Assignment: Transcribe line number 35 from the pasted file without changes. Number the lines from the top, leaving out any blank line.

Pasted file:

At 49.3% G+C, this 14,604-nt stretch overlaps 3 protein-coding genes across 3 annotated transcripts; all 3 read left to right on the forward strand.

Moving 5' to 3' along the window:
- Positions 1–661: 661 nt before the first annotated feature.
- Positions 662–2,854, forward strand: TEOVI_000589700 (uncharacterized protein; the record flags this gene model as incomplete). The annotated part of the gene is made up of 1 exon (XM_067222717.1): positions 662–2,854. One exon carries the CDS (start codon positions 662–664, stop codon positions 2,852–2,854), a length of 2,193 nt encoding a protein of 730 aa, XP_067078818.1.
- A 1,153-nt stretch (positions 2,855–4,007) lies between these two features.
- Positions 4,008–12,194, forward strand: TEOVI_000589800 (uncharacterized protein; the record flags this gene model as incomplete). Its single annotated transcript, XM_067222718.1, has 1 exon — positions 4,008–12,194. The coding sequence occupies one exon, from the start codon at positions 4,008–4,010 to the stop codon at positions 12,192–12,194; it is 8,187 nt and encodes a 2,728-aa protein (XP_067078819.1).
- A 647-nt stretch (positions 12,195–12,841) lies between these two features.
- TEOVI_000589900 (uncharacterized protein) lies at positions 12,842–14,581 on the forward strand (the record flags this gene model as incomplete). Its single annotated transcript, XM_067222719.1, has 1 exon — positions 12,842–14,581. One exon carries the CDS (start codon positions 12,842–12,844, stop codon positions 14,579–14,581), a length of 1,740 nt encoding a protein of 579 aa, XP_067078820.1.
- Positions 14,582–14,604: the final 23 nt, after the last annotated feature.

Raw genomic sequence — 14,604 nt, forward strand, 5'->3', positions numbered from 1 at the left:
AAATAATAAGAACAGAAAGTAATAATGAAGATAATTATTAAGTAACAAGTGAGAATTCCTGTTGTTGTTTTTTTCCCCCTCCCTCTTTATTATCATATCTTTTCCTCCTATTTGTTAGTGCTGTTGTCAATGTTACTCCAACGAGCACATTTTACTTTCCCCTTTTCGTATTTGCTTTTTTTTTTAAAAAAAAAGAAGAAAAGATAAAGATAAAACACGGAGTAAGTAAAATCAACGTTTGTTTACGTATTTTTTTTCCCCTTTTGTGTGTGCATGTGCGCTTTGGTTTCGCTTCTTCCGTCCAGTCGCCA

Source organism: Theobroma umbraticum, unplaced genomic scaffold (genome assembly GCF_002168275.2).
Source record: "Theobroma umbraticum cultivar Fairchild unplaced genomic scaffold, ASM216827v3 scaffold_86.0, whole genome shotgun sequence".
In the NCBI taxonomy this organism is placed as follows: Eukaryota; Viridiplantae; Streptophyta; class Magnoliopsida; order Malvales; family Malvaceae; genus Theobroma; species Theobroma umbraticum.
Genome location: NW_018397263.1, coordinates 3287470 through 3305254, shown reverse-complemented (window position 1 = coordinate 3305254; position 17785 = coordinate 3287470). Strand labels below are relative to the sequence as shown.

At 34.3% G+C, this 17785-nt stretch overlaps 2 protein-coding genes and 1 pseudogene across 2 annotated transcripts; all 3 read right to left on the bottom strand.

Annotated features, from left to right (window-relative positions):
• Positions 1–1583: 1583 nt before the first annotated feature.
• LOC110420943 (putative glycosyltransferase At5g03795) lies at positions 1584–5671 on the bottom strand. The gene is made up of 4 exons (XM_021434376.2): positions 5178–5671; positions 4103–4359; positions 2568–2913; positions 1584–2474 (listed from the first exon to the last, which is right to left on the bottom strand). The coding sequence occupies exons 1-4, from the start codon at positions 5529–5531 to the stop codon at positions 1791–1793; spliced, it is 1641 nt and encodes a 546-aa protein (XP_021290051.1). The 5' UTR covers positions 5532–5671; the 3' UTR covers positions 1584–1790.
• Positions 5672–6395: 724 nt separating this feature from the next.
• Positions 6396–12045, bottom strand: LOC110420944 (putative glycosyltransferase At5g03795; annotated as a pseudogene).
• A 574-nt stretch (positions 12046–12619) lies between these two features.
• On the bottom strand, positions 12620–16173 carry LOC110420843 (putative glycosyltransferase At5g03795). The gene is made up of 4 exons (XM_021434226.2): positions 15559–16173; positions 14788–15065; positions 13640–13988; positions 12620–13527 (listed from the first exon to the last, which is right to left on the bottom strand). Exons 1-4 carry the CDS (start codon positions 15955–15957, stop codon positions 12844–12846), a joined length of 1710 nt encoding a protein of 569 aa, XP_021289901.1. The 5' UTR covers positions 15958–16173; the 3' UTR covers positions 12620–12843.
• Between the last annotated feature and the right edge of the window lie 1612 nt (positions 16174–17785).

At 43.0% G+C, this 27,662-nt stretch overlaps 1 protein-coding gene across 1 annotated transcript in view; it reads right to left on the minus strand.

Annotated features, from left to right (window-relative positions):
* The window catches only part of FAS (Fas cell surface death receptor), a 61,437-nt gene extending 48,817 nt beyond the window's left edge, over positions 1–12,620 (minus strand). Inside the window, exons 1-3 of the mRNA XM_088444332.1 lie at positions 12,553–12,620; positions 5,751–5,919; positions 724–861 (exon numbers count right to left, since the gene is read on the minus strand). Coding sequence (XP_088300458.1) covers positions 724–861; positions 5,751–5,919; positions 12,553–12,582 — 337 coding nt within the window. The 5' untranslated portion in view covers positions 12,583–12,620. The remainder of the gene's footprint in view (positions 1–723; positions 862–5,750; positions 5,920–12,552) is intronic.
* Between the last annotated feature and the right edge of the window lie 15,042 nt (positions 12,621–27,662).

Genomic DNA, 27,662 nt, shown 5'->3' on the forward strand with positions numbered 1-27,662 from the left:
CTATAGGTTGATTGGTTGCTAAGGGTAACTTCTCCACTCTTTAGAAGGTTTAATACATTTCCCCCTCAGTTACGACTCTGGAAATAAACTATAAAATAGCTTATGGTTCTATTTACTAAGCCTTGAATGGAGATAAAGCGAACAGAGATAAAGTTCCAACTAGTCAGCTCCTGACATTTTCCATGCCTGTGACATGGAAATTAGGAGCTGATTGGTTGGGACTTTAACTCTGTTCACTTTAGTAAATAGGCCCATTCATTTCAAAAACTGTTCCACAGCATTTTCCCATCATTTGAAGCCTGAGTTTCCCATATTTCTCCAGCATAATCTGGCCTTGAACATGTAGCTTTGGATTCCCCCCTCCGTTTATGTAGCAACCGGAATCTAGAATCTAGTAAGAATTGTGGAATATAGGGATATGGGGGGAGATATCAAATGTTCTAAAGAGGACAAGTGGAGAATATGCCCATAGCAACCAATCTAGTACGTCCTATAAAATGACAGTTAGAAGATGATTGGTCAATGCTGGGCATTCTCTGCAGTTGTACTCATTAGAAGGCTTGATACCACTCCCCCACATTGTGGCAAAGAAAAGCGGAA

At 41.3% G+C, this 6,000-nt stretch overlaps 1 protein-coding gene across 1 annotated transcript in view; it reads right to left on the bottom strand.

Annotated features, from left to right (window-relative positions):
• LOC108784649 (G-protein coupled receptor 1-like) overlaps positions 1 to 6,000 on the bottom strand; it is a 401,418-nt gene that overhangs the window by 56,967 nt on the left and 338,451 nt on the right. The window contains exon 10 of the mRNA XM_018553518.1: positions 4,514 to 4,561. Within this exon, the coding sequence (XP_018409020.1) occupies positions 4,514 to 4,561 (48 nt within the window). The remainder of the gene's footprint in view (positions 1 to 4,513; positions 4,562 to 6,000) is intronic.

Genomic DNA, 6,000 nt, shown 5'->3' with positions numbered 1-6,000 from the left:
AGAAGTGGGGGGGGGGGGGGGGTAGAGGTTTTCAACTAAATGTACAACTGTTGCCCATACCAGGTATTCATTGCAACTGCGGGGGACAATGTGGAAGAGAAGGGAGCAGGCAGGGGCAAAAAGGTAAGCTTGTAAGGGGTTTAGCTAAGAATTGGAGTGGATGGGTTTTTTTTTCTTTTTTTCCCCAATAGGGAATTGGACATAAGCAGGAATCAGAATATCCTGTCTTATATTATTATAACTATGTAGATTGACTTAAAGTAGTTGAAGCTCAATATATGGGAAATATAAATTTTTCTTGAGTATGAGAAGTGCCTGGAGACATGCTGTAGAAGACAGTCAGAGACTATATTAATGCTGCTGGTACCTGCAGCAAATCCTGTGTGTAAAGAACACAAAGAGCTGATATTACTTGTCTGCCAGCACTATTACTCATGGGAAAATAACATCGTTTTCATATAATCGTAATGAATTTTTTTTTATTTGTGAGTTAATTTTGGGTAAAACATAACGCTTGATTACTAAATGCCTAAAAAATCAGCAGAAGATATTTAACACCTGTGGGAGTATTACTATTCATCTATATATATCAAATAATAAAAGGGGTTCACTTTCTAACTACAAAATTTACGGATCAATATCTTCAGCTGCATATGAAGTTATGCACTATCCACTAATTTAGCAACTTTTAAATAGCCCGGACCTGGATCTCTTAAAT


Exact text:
AGAAGTGGGGGGGGGGGGGGGGTAGAGGTTTTCAACTAAATGTACAACTGTTGCCCATACCAGGTATTCATTGCAACTGCGGGGGACAATGTGGAAGAGAAGGGAGCAGGCAGGGGCAAAAAGGTAAGCTTGTAAGGGGTTTAGCTAAGAATTGGAGTGGATGGGTTTTTTTTTCTTTTTTTCCCCAATAGGGAATTGGACATAAGCAGGAATCAGAATATCCTGTCTTATATTATTATAACTATGTAGATTGACTTAAAGTAGTTGAAGCTCAATATATGGGAAATATAAATTTTTCTTGAGTATGAGAAGTGCCTGGAGACATGCTGTAGAAGACAGTCAGAGACTATATTAATGCTGCTGGTACCTGCAGCAAATCCTGTGTGTAAAGAACACAAAGAGCTGATATTACTTGTCTGCCAGCACTATTACTCATGGGAAAATAACATCGTTTTCATATAATCGTAATGAATTTTTTTTTATTTGTGAGTTAATTTTGGGTAAAACATAACGCTTGATTACTAAATGCCTAAAAAATCAGCAGAAGATATTTAACACCTGTGGGAGTATTACTATTCATCTATATATATCAAATAATAAAAGGGGTTCACTTTCTAACTACAAAATTTACGGATCAATATCTTCAGCTGCATATGAAGTTATGCACTATCCACTAATTTAGCAACTTTTAAATAGCCCGGACCTGGATCTCTTAAAT